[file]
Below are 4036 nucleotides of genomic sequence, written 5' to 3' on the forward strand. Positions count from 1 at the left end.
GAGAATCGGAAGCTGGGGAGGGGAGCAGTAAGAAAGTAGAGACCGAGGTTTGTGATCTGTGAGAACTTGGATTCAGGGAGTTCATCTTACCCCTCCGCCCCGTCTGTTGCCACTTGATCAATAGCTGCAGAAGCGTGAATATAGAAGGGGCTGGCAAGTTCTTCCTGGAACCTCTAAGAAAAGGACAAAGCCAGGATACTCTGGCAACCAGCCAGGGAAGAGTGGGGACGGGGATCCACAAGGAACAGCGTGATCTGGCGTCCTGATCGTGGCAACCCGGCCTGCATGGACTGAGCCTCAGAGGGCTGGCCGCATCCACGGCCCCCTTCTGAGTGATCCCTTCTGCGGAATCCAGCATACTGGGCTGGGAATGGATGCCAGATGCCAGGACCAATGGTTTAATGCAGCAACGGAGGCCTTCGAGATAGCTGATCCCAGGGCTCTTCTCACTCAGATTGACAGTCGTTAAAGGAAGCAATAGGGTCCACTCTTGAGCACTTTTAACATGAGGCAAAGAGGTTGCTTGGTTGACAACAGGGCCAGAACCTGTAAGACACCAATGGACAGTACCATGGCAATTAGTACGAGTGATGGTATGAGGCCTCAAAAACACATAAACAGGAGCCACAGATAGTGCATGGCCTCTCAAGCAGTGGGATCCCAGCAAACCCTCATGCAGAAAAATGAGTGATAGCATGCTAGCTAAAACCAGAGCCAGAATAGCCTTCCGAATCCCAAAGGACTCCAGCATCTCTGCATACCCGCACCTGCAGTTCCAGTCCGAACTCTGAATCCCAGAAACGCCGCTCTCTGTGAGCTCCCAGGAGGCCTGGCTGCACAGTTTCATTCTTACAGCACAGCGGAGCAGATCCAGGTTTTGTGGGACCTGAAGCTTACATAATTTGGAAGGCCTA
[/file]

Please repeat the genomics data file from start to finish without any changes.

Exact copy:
Below are 4036 nucleotides of genomic sequence, written 5' to 3' on the forward strand. Positions count from 1 at the left end.
GAGAATCGGAAGCTGGGGAGGGGAGCAGTAAGAAAGTAGAGACCGAGGTTTGTGATCTGTGAGAACTTGGATTCAGGGAGTTCATCTTACCCCTCCGCCCCGTCTGTTGCCACTTGATCAATAGCTGCAGAAGCGTGAATATAGAAGGGGCTGGCAAGTTCTTCCTGGAACCTCTAAGAAAAGGACAAAGCCAGGATACTCTGGCAACCAGCCAGGGAAGAGTGGGGACGGGGATCCACAAGGAACAGCGTGATCTGGCGTCCTGATCGTGGCAACCCGGCCTGCATGGACTGAGCCTCAGAGGGCTGGCCGCATCCACGGCCCCCTTCTGAGTGATCCCTTCTGCGGAATCCAGCATACTGGGCTGGGAATGGATGCCAGATGCCAGGACCAATGGTTTAATGCAGCAACGGAGGCCTTCGAGATAGCTGATCCCAGGGCTCTTCTCACTCAGATTGACAGTCGTTAAAGGAAGCAATAGGGTCCACTCTTGAGCACTTTTAACATGAGGCAAAGAGGTTGCTTGGTTGACAACAGGGCCAGAACCTGTAAGACACCAATGGACAGTACCATGGCAATTAGTACGAGTGATGGTATGAGGCCTCAAAAACACATAAACAGGAGCCACAGATAGTGCATGGCCTCTCAAGCAGTGGGATCCCAGCAAACCCTCATGCAGAAAAATGAGTGATAGCATGCTAGCTAAAACCAGAGCCAGAATAGCCTTCCGAATCCCAAAGGACTCCAGCATCTCTGCATACCCGCACCTGCAGTTCCAGTCCGAACTCTGAATCCCAGAAACGCCGCTCTCTGTGAGCTCCCAGGAGGCCTGGCTGCACAGTTTCATTCTTACAGCACAGCGGAGCAGATCCAGGTTTTGTGGGACCTGAAGCTTACATAATTTGGAAGGCCTA